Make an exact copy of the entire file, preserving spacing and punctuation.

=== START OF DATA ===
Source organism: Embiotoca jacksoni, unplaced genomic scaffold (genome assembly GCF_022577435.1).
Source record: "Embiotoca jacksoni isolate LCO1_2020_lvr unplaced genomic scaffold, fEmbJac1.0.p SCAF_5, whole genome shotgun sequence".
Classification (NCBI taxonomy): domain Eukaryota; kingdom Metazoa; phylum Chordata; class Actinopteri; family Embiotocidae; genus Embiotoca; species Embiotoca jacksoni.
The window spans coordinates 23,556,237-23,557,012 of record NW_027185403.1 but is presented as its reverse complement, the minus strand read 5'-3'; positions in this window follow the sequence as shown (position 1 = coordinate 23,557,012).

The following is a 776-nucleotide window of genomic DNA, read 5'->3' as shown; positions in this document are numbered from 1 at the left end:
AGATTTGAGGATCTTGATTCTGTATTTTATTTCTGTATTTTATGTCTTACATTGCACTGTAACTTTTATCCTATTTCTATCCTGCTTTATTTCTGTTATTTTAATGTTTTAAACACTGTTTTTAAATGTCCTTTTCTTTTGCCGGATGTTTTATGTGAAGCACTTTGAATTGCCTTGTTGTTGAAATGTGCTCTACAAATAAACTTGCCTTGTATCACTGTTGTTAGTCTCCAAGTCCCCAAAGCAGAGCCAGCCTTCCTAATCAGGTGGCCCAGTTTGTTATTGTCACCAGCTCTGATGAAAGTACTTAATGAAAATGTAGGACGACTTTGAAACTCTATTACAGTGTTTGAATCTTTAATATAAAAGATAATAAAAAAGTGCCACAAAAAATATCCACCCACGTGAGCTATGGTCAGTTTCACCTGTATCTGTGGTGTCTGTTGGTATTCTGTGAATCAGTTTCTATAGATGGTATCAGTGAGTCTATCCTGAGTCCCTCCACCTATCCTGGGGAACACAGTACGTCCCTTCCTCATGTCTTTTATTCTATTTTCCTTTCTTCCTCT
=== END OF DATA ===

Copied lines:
Source organism: Embiotoca jacksoni, unplaced genomic scaffold (genome assembly GCF_022577435.1).
Source record: "Embiotoca jacksoni isolate LCO1_2020_lvr unplaced genomic scaffold, fEmbJac1.0.p SCAF_5, whole genome shotgun sequence".
Classification (NCBI taxonomy): domain Eukaryota; kingdom Metazoa; phylum Chordata; class Actinopteri; family Embiotocidae; genus Embiotoca; species Embiotoca jacksoni.
The window spans coordinates 23,556,237-23,557,012 of record NW_027185403.1 but is presented as its reverse complement, the minus strand read 5'-3'; positions in this window follow the sequence as shown (position 1 = coordinate 23,557,012).

The following is a 776-nucleotide window of genomic DNA, read 5'->3' as shown; positions in this document are numbered from 1 at the left end:
AGATTTGAGGATCTTGATTCTGTATTTTATTTCTGTATTTTATGTCTTACATTGCACTGTAACTTTTATCCTATTTCTATCCTGCTTTATTTCTGTTATTTTAATGTTTTAAACACTGTTTTTAAATGTCCTTTTCTTTTGCCGGATGTTTTATGTGAAGCACTTTGAATTGCCTTGTTGTTGAAATGTGCTCTACAAATAAACTTGCCTTGTATCACTGTTGTTAGTCTCCAAGTCCCCAAAGCAGAGCCAGCCTTCCTAATCAGGTGGCCCAGTTTGTTATTGTCACCAGCTCTGATGAAAGTACTTAATGAAAATGTAGGACGACTTTGAAACTCTATTACAGTGTTTGAATCTTTAATATAAAAGATAATAAAAAAGTGCCACAAAAAATATCCACCCACGTGAGCTATGGTCAGTTTCACCTGTATCTGTGGTGTCTGTTGGTATTCTGTGAATCAGTTTCTATAGATGGTATCAGTGAGTCTATCCTGAGTCCCTCCACCTATCCTGGGGAACACAGTACGTCCCTTCCTCATGTCTTTTATTCTATTTTCCTTTCTTCCTCT